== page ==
When computer software succeeds—when it meets the needs of the people who use it, when it performs flawlessly over a long period of time, when it is easy to modify and even easier to use—it can and does change things for the better. But when software fails—when its users are dissatisfied, when it is error prone, when it is difficult to change and even harder to use—bad things can and do happen. We all want to build software that makes things better, avoiding the bad things that lurk in the shadow of failed efforts. To succeed, we need discipline when software is designed and built. We need an engineering approach.

In the 25 years since the first edition of this book was written, software engineering has evolved from an obscure idea practiced by a relatively small number of zealots to a legitimate engineering discipline. Today, it is recognized as a subject worthy of serious research, conscientious study, and tumultuous debate. Throughout the industry, software engineer has replaced programmer as the job title of preference. Software process models, software engineering methods, and software tools have been adopted successfully across a broad spectrum of industry applications.

Although managers and practitioners alike recognize the need for a more disciplined approach to software, they continue to debate the manner in which discipline is to be applied. Many individuals and companies still develop software haphazardly, even as they build systems to service today’s most advanced technologies. Many professionals and students are unaware of modern methods. And as a result, the quality of the software that we produce suffers, and bad things happen. In addition, debate and controversy about the true nature of the software engineering approach continue. The status of software engineering is a study in contrasts. Attitudes have changed, progress has been made, but much remains to be done before the discipline reaches full maturity.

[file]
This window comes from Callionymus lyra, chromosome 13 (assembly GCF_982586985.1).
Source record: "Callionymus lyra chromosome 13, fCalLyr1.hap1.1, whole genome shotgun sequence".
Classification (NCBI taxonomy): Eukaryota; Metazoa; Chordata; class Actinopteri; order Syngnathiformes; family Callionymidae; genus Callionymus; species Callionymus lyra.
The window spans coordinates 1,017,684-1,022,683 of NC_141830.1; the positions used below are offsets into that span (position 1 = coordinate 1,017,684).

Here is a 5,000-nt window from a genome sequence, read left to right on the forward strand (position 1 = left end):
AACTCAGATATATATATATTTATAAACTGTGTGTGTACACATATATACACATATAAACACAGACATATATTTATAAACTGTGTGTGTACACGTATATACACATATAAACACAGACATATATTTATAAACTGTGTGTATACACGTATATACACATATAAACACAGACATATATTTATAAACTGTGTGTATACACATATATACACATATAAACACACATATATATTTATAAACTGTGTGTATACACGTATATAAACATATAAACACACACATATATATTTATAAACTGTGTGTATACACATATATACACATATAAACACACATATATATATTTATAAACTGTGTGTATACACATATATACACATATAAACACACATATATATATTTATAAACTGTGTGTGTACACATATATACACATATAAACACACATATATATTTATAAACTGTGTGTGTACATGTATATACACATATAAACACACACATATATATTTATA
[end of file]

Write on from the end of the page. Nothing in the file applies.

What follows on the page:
The sixth edition of Software Engineering: A Practitioner's Approach is intended to serve as a guide to a maturing engineering discipline. The sixth edition, like the five editions that preceded it, is intended for both students and practitioners, retaining its appeal as a guide to the industry professional and a comprehensive introduction to the student at the upper level undergraduate or first year graduate level.

Software Engineering: A Practitioner's Approach
Sixth Edition

Contents at a Glance

The 6th edition of Software Engineering: A Practitioner's Approach contains 32 chapters organized into five parts. The book is 880 pages in length. A chapter outline follows:

1 Software and Software Engineering

Part 1 The Software Process

2 Process: A Generic View
3 Prescriptive Process Models
4 Agile Development

Part 2 Software Engineering Practice

5 Practice: A Generic View
6 System Engineering
7 Requirements Engineering
8 Analysis Modeling
9 Design Engineering
10 Architectural Design
11 Component-Level Design
12 User Interface Design
13 Software Testing Strategies
14 Software Testing Techniques
15 Product Metrics for Software

Part 3 Applying Web Engineering

16 Web Engineering
17 Formulation and Planning for Web Engineering
18 Analysis Modeling for Web Applications
19 Design Modeling for Web Applications
20 Testing Web Applications

Part 4 Managing Software Projects

21 Project Management Concepts
22 Process and Project Metrics
23 Estimation for Software Projects
24 Software Project Scheduling
25 Risk Management
26 Quality Management
27 Change Management

Part 5 Advanced Topics in Software Engineering

28 Formal Methods
29 Cleanroom Software Engineering
30 Component-Based Software Engineering
31 Reengineering
32 The Road Ahead